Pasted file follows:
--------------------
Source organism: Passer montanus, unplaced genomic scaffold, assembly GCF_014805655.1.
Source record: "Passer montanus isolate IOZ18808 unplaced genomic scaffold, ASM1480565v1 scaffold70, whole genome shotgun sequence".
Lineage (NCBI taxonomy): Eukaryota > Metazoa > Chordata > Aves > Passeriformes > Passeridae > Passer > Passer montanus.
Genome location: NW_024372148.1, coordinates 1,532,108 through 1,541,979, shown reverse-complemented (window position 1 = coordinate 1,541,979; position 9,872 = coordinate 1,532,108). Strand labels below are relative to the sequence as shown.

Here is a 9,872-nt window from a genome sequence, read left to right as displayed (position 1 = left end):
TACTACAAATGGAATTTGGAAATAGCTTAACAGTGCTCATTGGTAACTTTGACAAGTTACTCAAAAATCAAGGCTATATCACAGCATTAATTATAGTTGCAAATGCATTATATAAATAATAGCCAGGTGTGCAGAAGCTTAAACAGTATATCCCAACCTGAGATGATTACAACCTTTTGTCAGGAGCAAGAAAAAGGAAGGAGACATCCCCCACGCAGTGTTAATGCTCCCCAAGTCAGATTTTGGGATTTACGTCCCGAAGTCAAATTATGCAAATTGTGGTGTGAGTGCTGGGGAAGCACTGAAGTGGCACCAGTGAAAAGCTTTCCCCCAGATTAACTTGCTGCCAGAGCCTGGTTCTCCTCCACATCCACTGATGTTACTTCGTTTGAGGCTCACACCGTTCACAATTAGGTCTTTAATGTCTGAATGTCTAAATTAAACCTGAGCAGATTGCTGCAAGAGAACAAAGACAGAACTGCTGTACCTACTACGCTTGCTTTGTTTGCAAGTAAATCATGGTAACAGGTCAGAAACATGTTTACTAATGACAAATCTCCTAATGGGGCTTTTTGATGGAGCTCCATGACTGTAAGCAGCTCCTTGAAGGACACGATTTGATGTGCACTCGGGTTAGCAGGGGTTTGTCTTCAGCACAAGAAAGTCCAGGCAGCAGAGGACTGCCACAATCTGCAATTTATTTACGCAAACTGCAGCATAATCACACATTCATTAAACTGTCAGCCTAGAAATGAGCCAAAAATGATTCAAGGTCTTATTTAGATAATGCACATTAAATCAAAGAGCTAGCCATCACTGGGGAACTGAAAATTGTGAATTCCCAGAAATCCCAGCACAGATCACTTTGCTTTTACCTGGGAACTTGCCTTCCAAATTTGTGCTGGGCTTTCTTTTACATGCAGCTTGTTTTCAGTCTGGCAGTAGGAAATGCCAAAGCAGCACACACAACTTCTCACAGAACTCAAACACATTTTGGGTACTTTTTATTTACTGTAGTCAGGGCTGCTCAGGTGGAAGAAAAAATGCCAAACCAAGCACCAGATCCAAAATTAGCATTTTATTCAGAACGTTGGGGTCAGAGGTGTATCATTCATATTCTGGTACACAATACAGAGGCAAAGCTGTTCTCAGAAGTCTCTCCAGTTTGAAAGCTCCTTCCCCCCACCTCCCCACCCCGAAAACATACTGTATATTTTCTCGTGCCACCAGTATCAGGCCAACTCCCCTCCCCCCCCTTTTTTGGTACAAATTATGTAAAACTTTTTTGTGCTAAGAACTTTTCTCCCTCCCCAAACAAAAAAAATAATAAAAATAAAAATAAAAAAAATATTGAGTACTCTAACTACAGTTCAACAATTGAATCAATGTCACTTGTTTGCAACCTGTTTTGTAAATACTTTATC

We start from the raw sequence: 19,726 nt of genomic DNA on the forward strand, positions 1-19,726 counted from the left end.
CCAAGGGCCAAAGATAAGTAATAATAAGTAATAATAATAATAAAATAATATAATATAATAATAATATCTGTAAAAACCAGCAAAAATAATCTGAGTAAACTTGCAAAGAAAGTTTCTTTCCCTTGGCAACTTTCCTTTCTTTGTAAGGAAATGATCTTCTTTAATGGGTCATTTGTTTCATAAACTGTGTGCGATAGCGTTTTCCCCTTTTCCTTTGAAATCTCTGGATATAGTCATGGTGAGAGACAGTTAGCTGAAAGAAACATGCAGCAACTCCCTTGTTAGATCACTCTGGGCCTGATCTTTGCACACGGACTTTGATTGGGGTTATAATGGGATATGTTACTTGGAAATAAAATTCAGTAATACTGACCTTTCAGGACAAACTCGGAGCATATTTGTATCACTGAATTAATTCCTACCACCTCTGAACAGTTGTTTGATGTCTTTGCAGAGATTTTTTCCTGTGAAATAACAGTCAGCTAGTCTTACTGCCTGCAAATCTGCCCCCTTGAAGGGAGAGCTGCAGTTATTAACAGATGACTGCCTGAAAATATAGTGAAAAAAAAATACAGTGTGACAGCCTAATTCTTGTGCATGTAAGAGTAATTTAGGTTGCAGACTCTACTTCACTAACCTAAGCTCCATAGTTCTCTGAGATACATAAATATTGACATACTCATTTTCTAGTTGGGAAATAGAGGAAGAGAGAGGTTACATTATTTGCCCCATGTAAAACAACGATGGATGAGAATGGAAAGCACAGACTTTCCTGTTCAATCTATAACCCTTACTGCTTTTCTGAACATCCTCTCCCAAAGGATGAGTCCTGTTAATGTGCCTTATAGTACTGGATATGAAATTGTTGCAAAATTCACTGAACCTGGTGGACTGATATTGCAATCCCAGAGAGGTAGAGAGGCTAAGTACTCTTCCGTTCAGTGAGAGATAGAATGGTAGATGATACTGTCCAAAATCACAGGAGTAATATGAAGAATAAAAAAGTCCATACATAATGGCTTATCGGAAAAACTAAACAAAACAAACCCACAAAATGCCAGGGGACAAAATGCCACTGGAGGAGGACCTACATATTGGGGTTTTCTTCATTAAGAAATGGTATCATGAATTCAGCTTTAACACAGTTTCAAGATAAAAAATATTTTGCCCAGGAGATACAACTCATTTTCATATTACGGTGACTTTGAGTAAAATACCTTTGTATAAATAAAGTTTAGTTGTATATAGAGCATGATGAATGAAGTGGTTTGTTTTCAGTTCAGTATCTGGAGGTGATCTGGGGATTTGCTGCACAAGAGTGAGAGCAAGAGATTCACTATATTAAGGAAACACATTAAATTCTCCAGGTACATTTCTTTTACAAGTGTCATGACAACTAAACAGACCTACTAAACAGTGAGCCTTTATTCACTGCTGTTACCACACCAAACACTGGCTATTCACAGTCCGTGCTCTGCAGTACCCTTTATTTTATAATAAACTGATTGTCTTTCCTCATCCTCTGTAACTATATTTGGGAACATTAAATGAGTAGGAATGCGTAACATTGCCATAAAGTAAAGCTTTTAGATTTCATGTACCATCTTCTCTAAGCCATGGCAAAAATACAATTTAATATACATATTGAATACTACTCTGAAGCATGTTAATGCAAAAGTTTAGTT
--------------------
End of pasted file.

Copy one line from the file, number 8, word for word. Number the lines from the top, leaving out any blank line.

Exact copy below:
CCAAGGGCCAAAGATAAGTAATAATAAGTAATAATAATAATAAAATAATATAATATAATAATAATATCTGTAAAAACCAGCAAAAATAATCTGAGTAAACTTGCAAAGAAAGTTTCTTTCCCTTGGCAACTTTCCTTTCTTTGTAAGGAAATGATCTTCTTTAATGGGTCATTTGTTTCATAAACTGTGTGCGATAGCGTTTTCCCCTTTTCCTTTGAAATCTCTGGATATAGTCATGGTGAGAGACAGTTAGCTGAAAGAAACATGCAGCAACTCCCTTGTTAGATCACTCTGGGCCTGATCTTTGCACACGGACTTTGATTGGGGTTATAATGGGATATGTTACTTGGAAATAAAATTCAGTAATACTGACCTTTCAGGACAAACTCGGAGCATATTTGTATCACTGAATTAATTCCTACCACCTCTGAACAGTTGTTTGATGTCTTTGCAGAGATTTTTTCCTGTGAAATAACAGTCAGCTAGTCTTACTGCCTGCAAATCTGCCCCCTTGAAGGGAGAGCTGCAGTTATTAACAGATGACTGCCTGAAAATATAGTGAAAAAAAAATACAGTGTGACAGCCTAATTCTTGTGCATGTAAGAGTAATTTAGGTTGCAGACTCTACTTCACTAACCTAAGCTCCATAGTTCTCTGAGATACATAAATATTGACATACTCATTTTCTAGTTGGGAAATAGAGGAAGAGAGAGGTTACATTATTTGCCCCATGTAAAACAACGATGGATGAGAATGGAAAGCACAGACTTTCCTGTTCAATCTATAACCCTTACTGCTTTTCTGAACATCCTCTCCCAAAGGATGAGTCCTGTTAATGTGCCTTATAGTACTGGATATGAAATTGTTGCAAAATTCACTGAACCTGGTGGACTGATATTGCAATCCCAGAGAGGTAGAGAGGCTAAGTACTCTTCCGTTCAGTGAGAGATAGAATGGTAGATGATACTGTCCAAAATCACAGGAGTAATATGAAGAATAAAAAAGTCCATACATAATGGCTTATCGGAAAAACTAAACAAAACAAACCCACAAAATGCCAGGGGACAAAATGCCACTGGAGGAGGACCTACATATTGGGGTTTTCTTCATTAAGAAATGGTATCATGAATTCAGCTTTAACACAGTTTCAAGATAAAAAATATTTTGCCCAGGAGATACAACTCATTTTCATATTACGGTGACTTTGAGTAAAATACCTTTGTATAAATAAAGTTTAGTTGTATATAGAGCATGATGAATGAAGTGGTTTGTTTTCAGTTCAGTATCTGGAGGTGATCTGGGGATTTGCTGCACAAGAGTGAGAGCAAGAGATTCACTATATTAAGGAAACACATTAAATTCTCCAGGTACATTTCTTTTACAAGTGTCATGACAACTAAACAGACCTACTAAACAGTGAGCCTTTATTCACTGCTGTTACCACACCAAACACTGGCTATTCACAGTCCGTGCTCTGCAGTACCCTTTATTTTATAATAAACTGATTGTCTTTCCTCATCCTCTGTAACTATATTTGGGAACATTAAATGAGTAGGAATGCGTAACATTGCCATAAAGTAAAGCTTTTAGATTTCATGTACCATCTTCTCTAAGCCATGGCAAAAATACAATTTAATATACATATTGAATACTACTCTGAAGCATGTTAATGCAAAAGTTTAGTT